1894 – Cob Point Bar, entrance to Wicomico River, Maryland.—Arrangements were made in July for the exhibition on August 15, 1893, of a red sector in this light to mark, with one in the Lower Cedar Point light, a dangerous lump in the Kettle Bottom Shoals. On April 10, 1894, an additional red sector was established to cut Edge of Channel buoy No. 4, and Blakistone Spit buoy No. 3, marking part of the Dukehart Channel.

1899 – Cobb Point Bar, entrance to Wicomico River, Maryland.—New model fourth-order lamps were supplied.

1914 – Ole O. Johnson, keeper, and Robert Kuhn, assistant, rendered assistance to disabled lumber-laden power boat, owned by M.T. Wise and Olli Bailey, St. Marys County, MD. Occurred April 13, 1914.

1917 – Ole O. Johnson, keeper, and George H. Cullison rendered assistance to 5 persons in disabled motor boat. Happened on Sept 22, 1917.

1920 – The act of March 28, 1918, appropriated $150,000 for rebuilding, repairing, and reestablishing aids damaged by storm and ice, from which $100,000 was allotted to the fifth district. The act of November 16,1918, appropriated $300,000 additional for the same purpose, from which $284,000 was allotted the fifth district. The restoration of light stations in the fifth district damaged by ice floes during the winter of 1917-18 was continued during the past fiscal year by depositing riprap at nine light stations, building up existing protective works near or around these stations, or constructing new barriers or ice breakers, and by constructing new foundations and inserting bracing under several screw pile lighthouses, as follows: At Cobb Point Bar Light Station, Potomac River, Md., 800 tons of riprap stone were deposited on the southeast side of the station, forming an ice breaker and protecting same from ice fields carried against it by the ebb tide of the Potomac River.

1921 – At Cobb Point Bar repairs were made to metal substructure.

1927 – O. O. Johnson, keeper of Cobb Point Bar Light Station, Md., and W. A. Gibbs, assistant keeper, on June 26 rescued five persons adrift in a small skiff during a heavy gale. The keeper sailed about a mile from the station to pick up these people, and his arrival was most timely, as the skiff was filling fast and the wind increasing.

1928 – Thomas J. Steinhise, assistant keeper of Cobb Point Bar Light Station, Md., rendered assistance during October to the boat Demo, which went aground near the light station with a number of passengers.

1939 – The purposed of the proposed legislation is to pay “to Alaksa D. Jennette, of Buxton, N.C., the sum of $480.06, in full satisfaction of all claims against the United States for loss of personal property sustained by him in the fire of the lighthouse station, while employed at the Cobb Point bar Light Station, on December 7, 1939.”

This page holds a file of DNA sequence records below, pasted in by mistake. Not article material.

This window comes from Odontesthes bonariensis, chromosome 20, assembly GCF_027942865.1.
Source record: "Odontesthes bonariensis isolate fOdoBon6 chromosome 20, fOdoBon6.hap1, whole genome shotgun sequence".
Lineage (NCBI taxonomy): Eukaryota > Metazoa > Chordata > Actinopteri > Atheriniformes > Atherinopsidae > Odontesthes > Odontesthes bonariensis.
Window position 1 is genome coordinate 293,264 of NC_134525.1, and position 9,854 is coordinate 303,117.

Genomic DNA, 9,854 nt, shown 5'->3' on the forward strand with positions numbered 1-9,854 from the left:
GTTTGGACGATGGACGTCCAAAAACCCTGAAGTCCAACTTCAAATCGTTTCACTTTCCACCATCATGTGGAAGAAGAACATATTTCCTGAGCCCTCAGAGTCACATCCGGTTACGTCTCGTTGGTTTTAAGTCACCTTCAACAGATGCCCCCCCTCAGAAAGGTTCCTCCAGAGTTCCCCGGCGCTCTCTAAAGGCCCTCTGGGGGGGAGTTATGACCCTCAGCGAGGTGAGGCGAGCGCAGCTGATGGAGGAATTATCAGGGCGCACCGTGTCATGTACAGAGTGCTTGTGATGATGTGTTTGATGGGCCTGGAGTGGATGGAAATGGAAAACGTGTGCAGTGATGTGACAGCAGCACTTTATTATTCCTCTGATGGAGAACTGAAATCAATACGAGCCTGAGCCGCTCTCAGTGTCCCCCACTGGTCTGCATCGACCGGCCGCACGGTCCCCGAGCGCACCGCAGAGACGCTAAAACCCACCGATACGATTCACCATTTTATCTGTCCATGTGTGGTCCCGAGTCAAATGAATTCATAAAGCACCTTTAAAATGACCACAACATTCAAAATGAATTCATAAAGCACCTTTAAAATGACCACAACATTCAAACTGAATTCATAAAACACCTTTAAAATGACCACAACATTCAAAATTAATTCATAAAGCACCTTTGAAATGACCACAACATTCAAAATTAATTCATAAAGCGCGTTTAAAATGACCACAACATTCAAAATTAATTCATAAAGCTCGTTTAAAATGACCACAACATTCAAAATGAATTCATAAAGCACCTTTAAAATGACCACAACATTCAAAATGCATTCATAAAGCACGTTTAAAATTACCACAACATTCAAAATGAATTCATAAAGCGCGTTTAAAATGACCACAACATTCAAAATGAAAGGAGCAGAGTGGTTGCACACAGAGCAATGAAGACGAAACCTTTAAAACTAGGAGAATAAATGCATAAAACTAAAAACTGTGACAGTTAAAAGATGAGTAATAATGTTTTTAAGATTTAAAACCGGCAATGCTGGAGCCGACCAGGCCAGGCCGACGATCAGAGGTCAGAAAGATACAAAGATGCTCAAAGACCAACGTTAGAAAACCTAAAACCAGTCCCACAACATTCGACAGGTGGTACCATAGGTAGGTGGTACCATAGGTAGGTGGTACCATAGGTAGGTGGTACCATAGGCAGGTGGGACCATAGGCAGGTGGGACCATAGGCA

A Coast Guard Board of Investigation directed to investigate the destruction of the aforesaid light station held a hearing on December 9, 1939, and found that the fire had its origin in causes unknown and without in any way imputing fault or negligence to the claimant, Alaska D. Jennette. At the hearing Mr. Jennette testified that he had suffered losses of private personal property amounting to $300, but it appears that on that occasion the list of articles lost was stated by him from memory, without opportunity to make a careful inventory.

1940 – An automated light was established on the screwpile foundation after the superstructure was severely damaged in the fire of December 1939.

Keepers:

  • Head: James L. Weems (1890 – 1891), William S. Brown (1891 – 1897), Charles Robinson (1897 – 1901), Charles W. Hartmann (1901 – 1903), John H. Grain (1903), Michael Cotter (1903 – 1907), H.C. Wingate (1907 – 1908), William K. Slacum (1908 – 1910), Ole O. Johnson (1910 – at least 1927), William M. Goeshy (1928 – 1929), James W. Wilson (at least 1939).
  • Assistant: Obed T. Dize (1893 – 1895), John H. Williams (1896 – 1897), James C. Evans (1898 – 1899), James D. Wilkins (1899), George M. Gaskins (1899 – 1900), Charles E. Robinson (1900), Robert S. Austin (1900), Jesse M. Shockley (1900 – 1901), George A. Fowler (1901), Charles A. Sterling (1901 – 1902), John Williams (1902), Albert J. Lomax (1902 – 1905), Charles F. Hayden (1905 – 1909), W.T. Brooks (1909 – 1911), Sheldon R. Van Houter (1911 – 1912), Robert Kuhn (1912 – 1915), Charles C. Harding (1915), John H. Williams ( – 1916), George H. Cullison (1916 – 1919), Walter W. Thomas (at least 1919 – 1925), William A. Gibbs (1925 – 1927), Thomas J. Steinhise (at least 1928 – 1929), Alaska D. Jennette (at least 1930 – at least 1939).